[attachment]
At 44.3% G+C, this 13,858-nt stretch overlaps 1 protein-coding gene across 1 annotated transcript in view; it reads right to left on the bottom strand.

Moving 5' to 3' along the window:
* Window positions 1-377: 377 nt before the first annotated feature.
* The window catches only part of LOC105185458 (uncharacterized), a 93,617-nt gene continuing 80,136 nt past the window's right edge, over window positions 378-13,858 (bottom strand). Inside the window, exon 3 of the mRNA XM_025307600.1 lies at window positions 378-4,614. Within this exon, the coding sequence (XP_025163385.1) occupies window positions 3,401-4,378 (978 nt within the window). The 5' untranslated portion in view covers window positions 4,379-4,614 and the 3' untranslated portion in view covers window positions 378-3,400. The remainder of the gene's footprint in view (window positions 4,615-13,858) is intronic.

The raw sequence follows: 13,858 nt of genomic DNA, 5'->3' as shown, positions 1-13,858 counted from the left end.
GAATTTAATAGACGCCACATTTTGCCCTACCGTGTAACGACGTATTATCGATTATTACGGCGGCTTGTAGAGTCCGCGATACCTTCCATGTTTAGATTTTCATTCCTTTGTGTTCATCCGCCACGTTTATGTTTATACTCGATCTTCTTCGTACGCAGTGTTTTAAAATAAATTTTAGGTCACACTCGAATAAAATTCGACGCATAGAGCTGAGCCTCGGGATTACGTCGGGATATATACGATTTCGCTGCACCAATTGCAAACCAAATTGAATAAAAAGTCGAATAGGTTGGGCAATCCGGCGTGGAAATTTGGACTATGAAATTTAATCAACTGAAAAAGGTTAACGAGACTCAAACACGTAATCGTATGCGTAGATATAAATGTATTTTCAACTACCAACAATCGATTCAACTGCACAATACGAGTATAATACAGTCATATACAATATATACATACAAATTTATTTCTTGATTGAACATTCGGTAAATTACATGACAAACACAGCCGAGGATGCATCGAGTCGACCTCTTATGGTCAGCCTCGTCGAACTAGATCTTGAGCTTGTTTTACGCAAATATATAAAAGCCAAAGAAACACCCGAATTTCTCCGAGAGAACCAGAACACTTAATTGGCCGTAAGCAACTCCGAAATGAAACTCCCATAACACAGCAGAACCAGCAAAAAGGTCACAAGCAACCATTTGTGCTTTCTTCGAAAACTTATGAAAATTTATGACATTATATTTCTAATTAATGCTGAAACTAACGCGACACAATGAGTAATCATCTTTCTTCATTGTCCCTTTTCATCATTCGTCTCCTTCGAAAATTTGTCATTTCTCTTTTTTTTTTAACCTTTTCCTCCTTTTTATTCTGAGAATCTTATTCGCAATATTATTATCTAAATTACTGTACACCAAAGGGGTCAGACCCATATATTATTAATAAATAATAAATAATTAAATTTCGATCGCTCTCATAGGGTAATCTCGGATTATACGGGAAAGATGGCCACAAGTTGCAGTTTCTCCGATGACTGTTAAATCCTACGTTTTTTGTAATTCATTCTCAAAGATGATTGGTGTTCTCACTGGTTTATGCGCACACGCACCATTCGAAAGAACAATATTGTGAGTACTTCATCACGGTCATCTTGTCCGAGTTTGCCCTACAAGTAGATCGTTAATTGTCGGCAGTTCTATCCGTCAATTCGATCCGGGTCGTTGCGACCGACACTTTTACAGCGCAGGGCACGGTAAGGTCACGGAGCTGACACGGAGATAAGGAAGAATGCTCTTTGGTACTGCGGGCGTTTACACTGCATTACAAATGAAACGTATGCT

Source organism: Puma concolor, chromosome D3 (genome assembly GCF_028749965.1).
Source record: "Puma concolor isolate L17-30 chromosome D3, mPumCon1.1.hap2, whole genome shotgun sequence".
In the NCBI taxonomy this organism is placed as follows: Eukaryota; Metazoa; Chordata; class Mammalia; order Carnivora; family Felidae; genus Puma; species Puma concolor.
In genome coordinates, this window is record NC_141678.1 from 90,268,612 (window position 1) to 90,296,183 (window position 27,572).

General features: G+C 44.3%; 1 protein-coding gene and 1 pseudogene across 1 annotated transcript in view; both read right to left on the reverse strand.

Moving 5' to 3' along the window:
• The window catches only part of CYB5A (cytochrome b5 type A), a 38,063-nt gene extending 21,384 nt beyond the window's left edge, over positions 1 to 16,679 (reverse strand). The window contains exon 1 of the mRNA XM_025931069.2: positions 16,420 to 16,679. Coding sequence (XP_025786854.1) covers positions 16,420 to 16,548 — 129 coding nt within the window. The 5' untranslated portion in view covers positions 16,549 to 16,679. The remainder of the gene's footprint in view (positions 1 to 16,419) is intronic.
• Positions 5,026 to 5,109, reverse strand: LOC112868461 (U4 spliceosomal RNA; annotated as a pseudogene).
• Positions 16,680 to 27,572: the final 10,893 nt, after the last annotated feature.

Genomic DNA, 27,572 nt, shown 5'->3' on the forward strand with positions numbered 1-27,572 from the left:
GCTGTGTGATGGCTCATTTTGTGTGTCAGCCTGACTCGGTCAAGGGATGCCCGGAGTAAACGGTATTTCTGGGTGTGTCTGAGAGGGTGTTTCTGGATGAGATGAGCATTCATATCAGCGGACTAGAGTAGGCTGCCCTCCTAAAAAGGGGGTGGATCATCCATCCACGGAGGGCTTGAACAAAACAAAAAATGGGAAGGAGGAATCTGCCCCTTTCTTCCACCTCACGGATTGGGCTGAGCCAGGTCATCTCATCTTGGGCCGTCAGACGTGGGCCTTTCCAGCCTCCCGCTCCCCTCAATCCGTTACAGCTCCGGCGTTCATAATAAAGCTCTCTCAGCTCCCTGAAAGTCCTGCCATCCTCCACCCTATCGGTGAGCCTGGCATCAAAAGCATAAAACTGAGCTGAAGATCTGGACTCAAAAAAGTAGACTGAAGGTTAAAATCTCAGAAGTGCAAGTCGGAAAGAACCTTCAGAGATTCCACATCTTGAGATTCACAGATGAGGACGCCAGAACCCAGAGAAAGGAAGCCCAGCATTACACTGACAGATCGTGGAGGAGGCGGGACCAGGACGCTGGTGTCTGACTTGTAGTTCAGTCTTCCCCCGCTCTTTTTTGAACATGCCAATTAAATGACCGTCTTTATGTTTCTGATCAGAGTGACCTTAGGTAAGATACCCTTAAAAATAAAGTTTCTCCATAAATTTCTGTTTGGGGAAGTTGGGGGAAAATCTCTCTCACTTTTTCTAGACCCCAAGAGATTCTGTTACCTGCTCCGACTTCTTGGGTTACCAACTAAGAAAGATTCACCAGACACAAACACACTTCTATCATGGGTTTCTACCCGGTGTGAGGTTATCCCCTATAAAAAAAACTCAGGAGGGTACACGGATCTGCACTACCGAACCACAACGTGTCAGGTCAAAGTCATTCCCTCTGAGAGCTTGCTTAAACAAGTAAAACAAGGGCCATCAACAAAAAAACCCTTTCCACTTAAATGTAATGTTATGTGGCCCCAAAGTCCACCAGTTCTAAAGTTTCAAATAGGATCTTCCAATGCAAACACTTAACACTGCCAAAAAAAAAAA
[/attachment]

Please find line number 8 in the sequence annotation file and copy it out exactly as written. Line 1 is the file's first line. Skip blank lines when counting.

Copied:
Source record: "Puma concolor isolate L17-30 chromosome D3, mPumCon1.1.hap2, whole genome shotgun sequence".